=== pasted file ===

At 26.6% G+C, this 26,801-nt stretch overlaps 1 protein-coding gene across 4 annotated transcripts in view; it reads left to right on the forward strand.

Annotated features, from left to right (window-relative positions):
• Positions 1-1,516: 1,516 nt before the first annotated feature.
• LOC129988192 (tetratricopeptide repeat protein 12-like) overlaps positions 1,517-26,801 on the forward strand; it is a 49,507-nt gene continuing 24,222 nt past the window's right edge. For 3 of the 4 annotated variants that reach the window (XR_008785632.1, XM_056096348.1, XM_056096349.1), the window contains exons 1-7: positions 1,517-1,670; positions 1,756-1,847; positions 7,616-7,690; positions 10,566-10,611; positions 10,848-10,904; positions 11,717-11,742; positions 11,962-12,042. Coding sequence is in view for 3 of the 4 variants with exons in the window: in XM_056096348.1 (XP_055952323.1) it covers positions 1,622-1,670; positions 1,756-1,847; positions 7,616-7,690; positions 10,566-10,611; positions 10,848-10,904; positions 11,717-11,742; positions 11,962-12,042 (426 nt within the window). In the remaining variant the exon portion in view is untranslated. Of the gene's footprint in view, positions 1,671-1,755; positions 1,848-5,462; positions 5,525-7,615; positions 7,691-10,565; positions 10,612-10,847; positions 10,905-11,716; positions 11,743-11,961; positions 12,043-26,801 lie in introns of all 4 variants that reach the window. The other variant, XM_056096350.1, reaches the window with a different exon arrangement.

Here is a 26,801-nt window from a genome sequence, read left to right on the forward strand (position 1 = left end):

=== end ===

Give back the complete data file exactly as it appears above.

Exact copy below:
At 26.6% G+C, this 26,801-nt stretch overlaps 1 protein-coding gene across 4 annotated transcripts in view; it reads left to right on the forward strand.

Annotated features, from left to right (window-relative positions):
• Positions 1-1,516: 1,516 nt before the first annotated feature.
• LOC129988192 (tetratricopeptide repeat protein 12-like) overlaps positions 1,517-26,801 on the forward strand; it is a 49,507-nt gene continuing 24,222 nt past the window's right edge. For 3 of the 4 annotated variants that reach the window (XR_008785632.1, XM_056096348.1, XM_056096349.1), the window contains exons 1-7: positions 1,517-1,670; positions 1,756-1,847; positions 7,616-7,690; positions 10,566-10,611; positions 10,848-10,904; positions 11,717-11,742; positions 11,962-12,042. Coding sequence is in view for 3 of the 4 variants with exons in the window: in XM_056096348.1 (XP_055952323.1) it covers positions 1,622-1,670; positions 1,756-1,847; positions 7,616-7,690; positions 10,566-10,611; positions 10,848-10,904; positions 11,717-11,742; positions 11,962-12,042 (426 nt within the window). In the remaining variant the exon portion in view is untranslated. Of the gene's footprint in view, positions 1,671-1,755; positions 1,848-5,462; positions 5,525-7,615; positions 7,691-10,565; positions 10,612-10,847; positions 10,905-11,716; positions 11,743-11,961; positions 12,043-26,801 lie in introns of all 4 variants that reach the window. The other variant, XM_056096350.1, reaches the window with a different exon arrangement.

Here is a 26,801-nt window from a genome sequence, read left to right on the forward strand (position 1 = left end):